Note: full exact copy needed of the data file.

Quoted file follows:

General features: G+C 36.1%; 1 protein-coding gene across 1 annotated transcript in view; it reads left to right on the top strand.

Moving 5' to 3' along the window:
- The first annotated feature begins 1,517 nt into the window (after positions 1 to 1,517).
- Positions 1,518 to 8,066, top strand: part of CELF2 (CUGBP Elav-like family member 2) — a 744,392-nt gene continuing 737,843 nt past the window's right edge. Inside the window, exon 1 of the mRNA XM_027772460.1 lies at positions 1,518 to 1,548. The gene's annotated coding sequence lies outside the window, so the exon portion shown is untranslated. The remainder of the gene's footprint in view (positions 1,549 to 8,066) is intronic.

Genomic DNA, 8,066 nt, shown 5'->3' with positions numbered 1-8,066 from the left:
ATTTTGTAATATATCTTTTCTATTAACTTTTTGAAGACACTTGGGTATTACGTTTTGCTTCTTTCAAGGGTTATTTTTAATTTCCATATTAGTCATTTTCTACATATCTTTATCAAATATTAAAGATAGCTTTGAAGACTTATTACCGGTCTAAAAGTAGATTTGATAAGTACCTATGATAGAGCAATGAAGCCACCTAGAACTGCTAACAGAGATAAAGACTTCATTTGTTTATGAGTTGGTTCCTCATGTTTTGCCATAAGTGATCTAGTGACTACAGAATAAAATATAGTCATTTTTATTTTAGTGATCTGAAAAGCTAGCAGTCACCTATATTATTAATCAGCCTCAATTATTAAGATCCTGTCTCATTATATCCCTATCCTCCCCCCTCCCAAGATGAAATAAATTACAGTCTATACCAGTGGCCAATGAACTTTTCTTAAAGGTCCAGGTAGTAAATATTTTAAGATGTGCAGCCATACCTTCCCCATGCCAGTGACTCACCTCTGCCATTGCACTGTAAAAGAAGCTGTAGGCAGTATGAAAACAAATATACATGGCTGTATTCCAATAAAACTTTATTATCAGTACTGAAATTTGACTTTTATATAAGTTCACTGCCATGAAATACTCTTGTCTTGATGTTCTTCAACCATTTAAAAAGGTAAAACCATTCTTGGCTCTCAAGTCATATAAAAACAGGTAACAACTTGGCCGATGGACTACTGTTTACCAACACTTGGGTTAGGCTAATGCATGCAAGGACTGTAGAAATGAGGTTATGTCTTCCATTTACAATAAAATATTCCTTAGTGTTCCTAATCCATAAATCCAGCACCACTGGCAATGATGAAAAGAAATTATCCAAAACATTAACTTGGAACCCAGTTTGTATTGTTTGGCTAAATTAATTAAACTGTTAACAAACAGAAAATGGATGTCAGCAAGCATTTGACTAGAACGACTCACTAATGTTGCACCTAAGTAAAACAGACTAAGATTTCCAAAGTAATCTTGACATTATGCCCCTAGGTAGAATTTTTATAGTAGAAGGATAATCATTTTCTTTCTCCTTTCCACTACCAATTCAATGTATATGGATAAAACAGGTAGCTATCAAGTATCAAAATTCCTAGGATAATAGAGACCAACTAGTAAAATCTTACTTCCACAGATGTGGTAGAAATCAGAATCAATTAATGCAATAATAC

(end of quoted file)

General features: G+C 36.1%; 1 protein-coding gene across 1 annotated transcript in view; it reads left to right on the top strand.

Moving 5' to 3' along the window:
- The first annotated feature begins 1,517 nt into the window (after positions 1 to 1,517).
- Positions 1,518 to 8,066, top strand: part of CELF2 (CUGBP Elav-like family member 2) — a 744,392-nt gene continuing 737,843 nt past the window's right edge. Inside the window, exon 1 of the mRNA XM_027772460.1 lies at positions 1,518 to 1,548. The gene's annotated coding sequence lies outside the window, so the exon portion shown is untranslated. The remainder of the gene's footprint in view (positions 1,549 to 8,066) is intronic.

Genomic DNA, 8,066 nt, shown 5'->3' with positions numbered 1-8,066 from the left:
ATTTTGTAATATATCTTTTCTATTAACTTTTTGAAGACACTTGGGTATTACGTTTTGCTTCTTTCAAGGGTTATTTTTAATTTCCATATTAGTCATTTTCTACATATCTTTATCAAATATTAAAGATAGCTTTGAAGACTTATTACCGGTCTAAAAGTAGATTTGATAAGTACCTATGATAGAGCAATGAAGCCACCTAGAACTGCTAACAGAGATAAAGACTTCATTTGTTTATGAGTTGGTTCCTCATGTTTTGCCATAAGTGATCTAGTGACTACAGAATAAAATATAGTCATTTTTATTTTAGTGATCTGAAAAGCTAGCAGTCACCTATATTATTAATCAGCCTCAATTATTAAGATCCTGTCTCATTATATCCCTATCCTCCCCCCTCCCAAGATGAAATAAATTACAGTCTATACCAGTGGCCAATGAACTTTTCTTAAAGGTCCAGGTAGTAAATATTTTAAGATGTGCAGCCATACCTTCCCCATGCCAGTGACTCACCTCTGCCATTGCACTGTAAAAGAAGCTGTAGGCAGTATGAAAACAAATATACATGGCTGTATTCCAATAAAACTTTATTATCAGTACTGAAATTTGACTTTTATATAAGTTCACTGCCATGAAATACTCTTGTCTTGATGTTCTTCAACCATTTAAAAAGGTAAAACCATTCTTGGCTCTCAAGTCATATAAAAACAGGTAACAACTTGGCCGATGGACTACTGTTTACCAACACTTGGGTTAGGCTAATGCATGCAAGGACTGTAGAAATGAGGTTATGTCTTCCATTTACAATAAAATATTCCTTAGTGTTCCTAATCCATAAATCCAGCACCACTGGCAATGATGAAAAGAAATTATCCAAAACATTAACTTGGAACCCAGTTTGTATTGTTTGGCTAAATTAATTAAACTGTTAACAAACAGAAAATGGATGTCAGCAAGCATTTGACTAGAACGACTCACTAATGTTGCACCTAAGTAAAACAGACTAAGATTTCCAAAGTAATCTTGACATTATGCCCCTAGGTAGAATTTTTATAGTAGAAGGATAATCATTTTCTTTCTCCTTTCCACTACCAATTCAATGTATATGGATAAAACAGGTAGCTATCAAGTATCAAAATTCCTAGGATAATAGAGACCAACTAGTAAAATCTTACTTCCACAGATGTGGTAGAAATCAGAATCAATTAATGCAATAATAC